Sullivan County Democrat
O n l i n e  E d i t i o n National Award-winning, Family-run Newspaper
  NEWS ARCHIVES Established 1891 Callicoon, New York  
home  |  archives
Ted Waddell | Democrat

DONALD COOPER SR., formerly of Mileses and now living just over the border in Delaware County, points to the car that his wife Barbara was driving on Tuesday night. It was found in a foot of water, with the door open. At press time, Barbara Cooper was still listed as missing.

Nature's Fury Takes Lives, Homes

By Jeanne Sager and Barbara Gref
ROSCOE — June 22, 2007 — The imaginary line splitting Delaware and Sullivan counties means nothing to the people of Roscoe – the tragedy in the Town of Colchester is theirs.
The flash flooding of Tuesday night hit 36 homes just outside one of the northernmost hamlets of Sullivan County.
What witnesses are calling a “giant wall of water” came down from the mountains, slamming into the tiny Cat Hollow section of the Town of Colchester.
Police have already confirmed the water claimed the life of Frederick Shutts, an 81-year-old man who was in his home on Route 206 when the water swept it away.
His wife, Marge, is still among the missing as State Police Captain Rodney Campbell of Troop C, based in Oneonta, said rescue workers have shifted their focus from “search and rescue” to “search and recovery.”
The somber-faced police officer stood in front of a crew of more than a dozen members of the local and metropolitan press Thursday afternoon, carefully crafting his words.
“We have searched the areas where we should find someone alive,” he said.
But Campbell refused to put a number on how many people the rescue team of 64 volunteers and more than 100 officials expect to find as they continue on foot, by air and by ATV and as a dive team trawls the pond where the Beaverkill meets Route 206.
Eyewitness accounts of people in the area when the storm hit who have yet to be located puts the number at three or four, Campbell said, but police are still trying to locate others whose vehicles have been found as the waters have receded.
The severity of the storm and its surprise fury made residents even more vulnerable while evacuations began Tuesday evening, the river rose fiercely and swiftly. Some of those lost were swept away as rescuers were getting to them.
Severe weather warning
According to Campbell, the storm began at 7:30 p.m. after the National Weather Service had issued a warning of severe storms expected in the Town of Colchester.
The call was for an inch of rain, some hail, severe lightening, said Len Govern, chief deputy of Delaware County Emergency Services.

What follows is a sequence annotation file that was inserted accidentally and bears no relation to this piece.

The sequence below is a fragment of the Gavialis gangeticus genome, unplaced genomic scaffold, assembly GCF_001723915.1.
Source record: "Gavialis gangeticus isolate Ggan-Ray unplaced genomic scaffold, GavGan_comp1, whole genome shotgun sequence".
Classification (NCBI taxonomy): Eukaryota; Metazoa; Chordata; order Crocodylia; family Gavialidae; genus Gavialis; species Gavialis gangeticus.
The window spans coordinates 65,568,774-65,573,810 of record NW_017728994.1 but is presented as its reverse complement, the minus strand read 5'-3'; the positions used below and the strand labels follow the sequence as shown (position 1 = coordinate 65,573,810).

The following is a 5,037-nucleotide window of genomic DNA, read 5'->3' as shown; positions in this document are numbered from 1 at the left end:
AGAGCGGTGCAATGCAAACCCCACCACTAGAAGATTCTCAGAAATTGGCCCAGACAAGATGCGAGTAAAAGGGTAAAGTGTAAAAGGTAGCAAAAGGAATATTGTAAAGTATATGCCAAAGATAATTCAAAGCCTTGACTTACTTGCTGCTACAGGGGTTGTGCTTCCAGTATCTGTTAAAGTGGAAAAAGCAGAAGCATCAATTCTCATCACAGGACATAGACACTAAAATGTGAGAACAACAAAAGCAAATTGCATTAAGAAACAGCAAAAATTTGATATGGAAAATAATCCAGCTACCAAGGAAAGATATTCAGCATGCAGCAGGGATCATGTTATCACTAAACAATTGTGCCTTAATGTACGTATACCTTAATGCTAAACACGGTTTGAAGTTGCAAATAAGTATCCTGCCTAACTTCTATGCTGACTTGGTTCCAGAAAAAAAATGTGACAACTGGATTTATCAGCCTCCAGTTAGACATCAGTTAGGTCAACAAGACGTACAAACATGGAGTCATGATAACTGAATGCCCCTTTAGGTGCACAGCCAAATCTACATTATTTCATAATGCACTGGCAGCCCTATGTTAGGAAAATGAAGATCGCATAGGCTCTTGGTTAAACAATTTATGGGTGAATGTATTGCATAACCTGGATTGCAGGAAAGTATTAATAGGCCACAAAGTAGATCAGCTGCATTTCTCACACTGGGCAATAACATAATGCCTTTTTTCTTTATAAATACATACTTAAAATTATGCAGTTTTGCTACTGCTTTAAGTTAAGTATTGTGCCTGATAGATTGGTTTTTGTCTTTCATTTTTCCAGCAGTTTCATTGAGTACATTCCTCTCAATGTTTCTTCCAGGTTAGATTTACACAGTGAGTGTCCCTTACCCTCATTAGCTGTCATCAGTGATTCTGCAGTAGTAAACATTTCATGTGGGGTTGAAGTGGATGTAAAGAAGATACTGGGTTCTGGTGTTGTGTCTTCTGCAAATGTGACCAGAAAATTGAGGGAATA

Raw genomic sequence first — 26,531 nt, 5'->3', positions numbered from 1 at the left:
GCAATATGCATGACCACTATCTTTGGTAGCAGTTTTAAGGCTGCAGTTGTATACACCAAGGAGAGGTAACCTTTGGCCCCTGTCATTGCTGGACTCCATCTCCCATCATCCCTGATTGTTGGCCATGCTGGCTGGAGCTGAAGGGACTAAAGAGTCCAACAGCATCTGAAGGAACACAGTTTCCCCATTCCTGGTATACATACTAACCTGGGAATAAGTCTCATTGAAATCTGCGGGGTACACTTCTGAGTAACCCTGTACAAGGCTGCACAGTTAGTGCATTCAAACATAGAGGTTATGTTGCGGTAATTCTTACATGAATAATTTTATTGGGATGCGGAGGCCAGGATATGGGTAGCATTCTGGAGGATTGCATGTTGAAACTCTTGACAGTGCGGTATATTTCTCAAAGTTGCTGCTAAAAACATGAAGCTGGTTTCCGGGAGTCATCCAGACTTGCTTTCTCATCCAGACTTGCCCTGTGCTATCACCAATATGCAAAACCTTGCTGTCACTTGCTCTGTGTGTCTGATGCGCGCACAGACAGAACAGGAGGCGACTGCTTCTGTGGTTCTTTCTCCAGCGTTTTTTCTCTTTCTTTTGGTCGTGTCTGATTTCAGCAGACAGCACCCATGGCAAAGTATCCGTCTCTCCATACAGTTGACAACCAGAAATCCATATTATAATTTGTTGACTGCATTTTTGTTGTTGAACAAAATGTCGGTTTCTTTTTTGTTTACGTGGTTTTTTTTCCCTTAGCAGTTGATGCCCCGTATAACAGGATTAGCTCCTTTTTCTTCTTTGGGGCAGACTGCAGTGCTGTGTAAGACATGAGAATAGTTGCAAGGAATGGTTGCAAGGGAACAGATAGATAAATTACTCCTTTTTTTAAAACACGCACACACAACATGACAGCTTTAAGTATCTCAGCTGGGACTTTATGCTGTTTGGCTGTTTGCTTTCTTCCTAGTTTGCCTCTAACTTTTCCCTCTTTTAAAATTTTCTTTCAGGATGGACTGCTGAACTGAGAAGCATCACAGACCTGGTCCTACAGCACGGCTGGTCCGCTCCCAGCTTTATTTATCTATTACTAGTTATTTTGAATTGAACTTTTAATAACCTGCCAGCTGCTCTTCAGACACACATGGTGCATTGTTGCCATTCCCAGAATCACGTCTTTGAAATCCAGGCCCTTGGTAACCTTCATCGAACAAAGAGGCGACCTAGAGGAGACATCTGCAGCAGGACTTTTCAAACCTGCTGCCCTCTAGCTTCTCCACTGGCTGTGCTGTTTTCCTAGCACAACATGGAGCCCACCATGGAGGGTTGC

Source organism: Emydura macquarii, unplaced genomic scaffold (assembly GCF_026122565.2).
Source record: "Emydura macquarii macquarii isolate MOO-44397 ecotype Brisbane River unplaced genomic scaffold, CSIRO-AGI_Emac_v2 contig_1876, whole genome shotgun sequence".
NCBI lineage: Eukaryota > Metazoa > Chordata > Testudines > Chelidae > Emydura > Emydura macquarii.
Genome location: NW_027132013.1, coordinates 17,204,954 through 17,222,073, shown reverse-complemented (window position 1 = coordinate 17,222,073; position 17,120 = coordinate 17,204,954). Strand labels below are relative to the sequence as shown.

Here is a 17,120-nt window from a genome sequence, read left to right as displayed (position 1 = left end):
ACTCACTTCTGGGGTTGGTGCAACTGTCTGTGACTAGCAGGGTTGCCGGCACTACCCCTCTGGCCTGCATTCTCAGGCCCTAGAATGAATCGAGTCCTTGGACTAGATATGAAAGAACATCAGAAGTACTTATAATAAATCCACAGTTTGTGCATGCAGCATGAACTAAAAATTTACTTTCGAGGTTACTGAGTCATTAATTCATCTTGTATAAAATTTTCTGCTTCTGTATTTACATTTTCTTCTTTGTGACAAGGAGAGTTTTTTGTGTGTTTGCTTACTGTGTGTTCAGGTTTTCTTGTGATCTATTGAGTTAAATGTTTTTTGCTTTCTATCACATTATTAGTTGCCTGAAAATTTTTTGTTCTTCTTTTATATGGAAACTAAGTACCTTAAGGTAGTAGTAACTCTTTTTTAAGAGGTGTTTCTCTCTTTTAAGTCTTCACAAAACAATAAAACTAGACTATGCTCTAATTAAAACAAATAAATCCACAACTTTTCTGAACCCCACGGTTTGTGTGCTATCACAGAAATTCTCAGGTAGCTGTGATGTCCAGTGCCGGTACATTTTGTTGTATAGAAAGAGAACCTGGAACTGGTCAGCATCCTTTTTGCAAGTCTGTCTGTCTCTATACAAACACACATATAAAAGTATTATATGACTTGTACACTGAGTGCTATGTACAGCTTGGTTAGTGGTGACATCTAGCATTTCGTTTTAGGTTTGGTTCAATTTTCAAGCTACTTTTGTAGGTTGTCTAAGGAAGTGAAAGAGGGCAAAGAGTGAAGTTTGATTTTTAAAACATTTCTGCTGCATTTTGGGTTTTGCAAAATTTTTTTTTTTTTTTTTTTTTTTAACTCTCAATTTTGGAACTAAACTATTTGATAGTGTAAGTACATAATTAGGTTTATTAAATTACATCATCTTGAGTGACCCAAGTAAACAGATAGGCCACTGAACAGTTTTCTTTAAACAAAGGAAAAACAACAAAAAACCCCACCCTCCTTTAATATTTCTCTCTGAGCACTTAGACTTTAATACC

“They did not see this heavy band of rain,” he said. “Water rose feet in a very short period of time.”
Weather reports show as much as 8 inches fell in three hours Tuesday night.
“This wasn’t what we experienced last year with days and days of rain,” Campbell said.
People had to make decisions – fast.
By midnight, the Shutts’ ranch style home and two mobile homes had been swept away.
In the aftermath of the storm Wednesday, searchers from the state police, Sheriff’s department, State Forest Rangers and 18 volunteer fire departments from Roscoe to Woodbourne gathered at command posts and disaster staging centers in Roscoe turning the hamlet into an emergency hub.
Along the river, the scene was often eerily quiet and sometimes solitary.
A family of four paced the edges of the Beaverkill just west of Hodge’s Gym, looking in weeds and debris piles.
“Did you lose your house?” a concerned worker asked.
“I lost my mother,” the woman shook her head and replied.
The mother’s abandoned, overturned Chevy sedan was on the bank near a washed out bridge. It had been upended by rescuers looking beneath the car for any signs of the missing woman.
Downstream in the wooded embankment, State Police K-9 crew scoured the streamside with two dogs from the unit.
At 8 p.m. Wednesday night, search efforts were curtailed and resumed again yesterday morning just after dawn.
Roscoe CS becomes Red Cross relief center
The Red Cross reported some 20 families came through the relief center set up in the Roscoe Central School, 12 who needed food, clothing and seven-day vouchers for local hotels.
One mother burst into tears at the center when she saw her daughter, alive and healthy after spending the night in a private home she’d walked to as she traveled Route 206 and the waters began to rise.